The Reincarnation of Partner Services
When the concept of “contact-tracing” was first introduced in the late-1930s, venereal diseases like syphilis were being transmitted at staggering rates. The idea of interviewing patients with infections to gain access to their partners to offer them screening and treatment was considered radical by some due to the stigma associated with having diseases like syphilis.
Over the nearly one hundred years since the idea was first introduced, there have been many advances in screening and treatment. Contact-tracing, now known as partner services, continues to aid us in reducing the transmission of diseases. Through partner services, we are able to offer people who contract diseases a confidential way of notifying their partners in a timely fashion, which gives partners the opportunity to access screening and treatment, if needed.
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The importance of partner services is no more apparent than today. As sexually transmitted diseases increase in the age of “hooking-up” through smartphones and the Internet, partner services is in the middle of one of its greatest re-incarnations. Partner Services programs around the globe are having to shift strategies and approaches so they can continue to offer services. Up and until the early 2000s, clients interested in partner services were asked to give us home addresses, landline phone numbers, pager numbers, and possibly hangouts. Present day forms of communication have required us to revise our policies around what we use to contact partners (i.e. email addresses and internet handles).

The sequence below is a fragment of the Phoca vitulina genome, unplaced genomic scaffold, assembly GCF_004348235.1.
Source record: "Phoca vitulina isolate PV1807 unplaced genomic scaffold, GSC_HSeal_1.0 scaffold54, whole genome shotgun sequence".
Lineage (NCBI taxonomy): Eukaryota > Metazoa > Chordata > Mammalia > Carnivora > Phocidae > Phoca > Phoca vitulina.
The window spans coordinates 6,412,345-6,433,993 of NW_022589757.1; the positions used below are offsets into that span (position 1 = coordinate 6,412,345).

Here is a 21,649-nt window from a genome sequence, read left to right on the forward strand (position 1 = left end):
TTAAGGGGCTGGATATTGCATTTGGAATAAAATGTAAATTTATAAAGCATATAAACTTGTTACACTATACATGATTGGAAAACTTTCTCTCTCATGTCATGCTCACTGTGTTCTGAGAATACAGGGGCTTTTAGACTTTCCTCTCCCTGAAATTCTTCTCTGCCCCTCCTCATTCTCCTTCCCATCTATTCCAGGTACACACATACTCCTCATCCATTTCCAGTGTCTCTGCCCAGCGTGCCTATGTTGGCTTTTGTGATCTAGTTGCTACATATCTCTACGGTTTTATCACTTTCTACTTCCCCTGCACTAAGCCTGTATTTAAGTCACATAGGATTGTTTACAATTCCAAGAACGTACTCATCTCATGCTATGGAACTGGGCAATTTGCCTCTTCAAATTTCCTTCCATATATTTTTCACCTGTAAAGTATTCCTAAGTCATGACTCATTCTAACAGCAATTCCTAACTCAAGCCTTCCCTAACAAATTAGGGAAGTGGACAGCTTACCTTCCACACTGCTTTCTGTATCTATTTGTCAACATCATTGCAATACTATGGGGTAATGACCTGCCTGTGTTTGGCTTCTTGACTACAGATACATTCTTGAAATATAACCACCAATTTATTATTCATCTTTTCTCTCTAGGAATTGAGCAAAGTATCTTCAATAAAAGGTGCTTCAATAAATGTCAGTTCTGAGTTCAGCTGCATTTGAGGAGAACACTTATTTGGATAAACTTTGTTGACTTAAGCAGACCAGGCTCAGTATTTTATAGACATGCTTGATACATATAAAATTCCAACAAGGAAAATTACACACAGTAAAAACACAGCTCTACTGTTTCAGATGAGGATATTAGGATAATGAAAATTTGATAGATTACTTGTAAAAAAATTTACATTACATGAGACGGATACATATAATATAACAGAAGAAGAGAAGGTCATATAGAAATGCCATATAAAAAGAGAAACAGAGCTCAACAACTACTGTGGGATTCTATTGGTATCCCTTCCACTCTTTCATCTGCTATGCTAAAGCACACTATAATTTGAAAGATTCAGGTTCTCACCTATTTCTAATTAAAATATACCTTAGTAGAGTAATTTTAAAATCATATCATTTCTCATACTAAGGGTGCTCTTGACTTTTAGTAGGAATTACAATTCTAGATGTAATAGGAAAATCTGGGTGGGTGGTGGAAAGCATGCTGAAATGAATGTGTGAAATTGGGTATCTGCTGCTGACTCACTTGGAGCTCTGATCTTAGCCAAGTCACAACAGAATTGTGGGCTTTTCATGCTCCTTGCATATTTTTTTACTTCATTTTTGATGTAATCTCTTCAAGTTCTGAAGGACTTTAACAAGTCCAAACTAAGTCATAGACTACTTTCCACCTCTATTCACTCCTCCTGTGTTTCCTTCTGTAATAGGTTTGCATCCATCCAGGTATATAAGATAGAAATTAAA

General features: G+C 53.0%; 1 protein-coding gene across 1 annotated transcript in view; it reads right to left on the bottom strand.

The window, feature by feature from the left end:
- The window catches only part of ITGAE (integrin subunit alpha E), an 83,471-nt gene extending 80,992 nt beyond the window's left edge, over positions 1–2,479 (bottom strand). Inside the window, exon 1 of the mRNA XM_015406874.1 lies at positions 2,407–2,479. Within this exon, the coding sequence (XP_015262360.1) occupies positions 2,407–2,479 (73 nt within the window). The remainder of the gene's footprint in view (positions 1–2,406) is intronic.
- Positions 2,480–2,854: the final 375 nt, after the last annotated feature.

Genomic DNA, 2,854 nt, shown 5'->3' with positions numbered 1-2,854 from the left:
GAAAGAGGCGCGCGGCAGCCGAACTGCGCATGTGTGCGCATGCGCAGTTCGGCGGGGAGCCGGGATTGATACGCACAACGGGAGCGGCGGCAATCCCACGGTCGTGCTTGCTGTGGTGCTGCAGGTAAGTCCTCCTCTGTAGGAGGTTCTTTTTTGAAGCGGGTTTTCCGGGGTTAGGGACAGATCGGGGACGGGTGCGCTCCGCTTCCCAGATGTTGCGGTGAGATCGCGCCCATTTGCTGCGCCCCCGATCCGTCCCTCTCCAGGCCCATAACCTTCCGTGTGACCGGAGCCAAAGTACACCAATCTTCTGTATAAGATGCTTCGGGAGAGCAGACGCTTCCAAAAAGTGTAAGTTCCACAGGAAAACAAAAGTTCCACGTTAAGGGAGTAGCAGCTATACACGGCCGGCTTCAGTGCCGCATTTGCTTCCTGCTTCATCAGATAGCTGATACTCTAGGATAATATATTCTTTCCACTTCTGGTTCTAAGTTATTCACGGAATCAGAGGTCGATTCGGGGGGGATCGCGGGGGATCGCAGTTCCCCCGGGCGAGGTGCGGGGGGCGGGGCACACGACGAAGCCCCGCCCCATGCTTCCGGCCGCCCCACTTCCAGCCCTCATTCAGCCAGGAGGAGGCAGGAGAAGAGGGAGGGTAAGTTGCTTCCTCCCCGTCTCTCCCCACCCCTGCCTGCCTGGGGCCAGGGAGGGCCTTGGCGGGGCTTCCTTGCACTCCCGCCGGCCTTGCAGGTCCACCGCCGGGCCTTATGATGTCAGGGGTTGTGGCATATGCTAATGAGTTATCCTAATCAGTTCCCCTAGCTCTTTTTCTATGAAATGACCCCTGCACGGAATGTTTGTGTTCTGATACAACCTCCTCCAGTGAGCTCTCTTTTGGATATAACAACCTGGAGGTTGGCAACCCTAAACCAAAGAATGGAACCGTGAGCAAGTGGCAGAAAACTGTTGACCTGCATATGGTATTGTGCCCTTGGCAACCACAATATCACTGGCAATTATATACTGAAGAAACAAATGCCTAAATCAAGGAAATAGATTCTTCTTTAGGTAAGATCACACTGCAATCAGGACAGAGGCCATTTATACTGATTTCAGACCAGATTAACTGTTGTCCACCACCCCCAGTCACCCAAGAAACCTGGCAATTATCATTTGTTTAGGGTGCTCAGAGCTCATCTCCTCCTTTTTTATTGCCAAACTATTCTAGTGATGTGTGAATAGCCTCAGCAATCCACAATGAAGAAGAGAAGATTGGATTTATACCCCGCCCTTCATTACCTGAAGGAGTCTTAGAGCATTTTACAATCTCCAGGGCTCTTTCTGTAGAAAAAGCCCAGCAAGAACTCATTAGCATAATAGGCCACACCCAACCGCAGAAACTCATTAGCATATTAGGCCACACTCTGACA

- How do we provide effective partner services in today’s context? There are a number of things we can keep in mind:
- Enhance our interview techniques: Learning how to collect and use Internet handles, email addresses and other social media data. Also, how to talk about and promote bio-medical interventions (i.e. PEP, PrEP).
- Working with companies who run the websites clients are using to meet partners to promote screening, partner services, etc.
More importantly, we need to continue to promote the benefits of partner services to the community. At its core, partner services is built on the principal of the community and public health working together to intervene in the transmission of communicable diseases.
Interested in learning more? Join me for a webinar on partner services where I’ll talk more about how partner services has changed and how we can provide effective partner services in today’s Internet-driven landscape.
Info on webinar:
Date: Wednesday, Feb. 18, 2014
Time: 11 am PST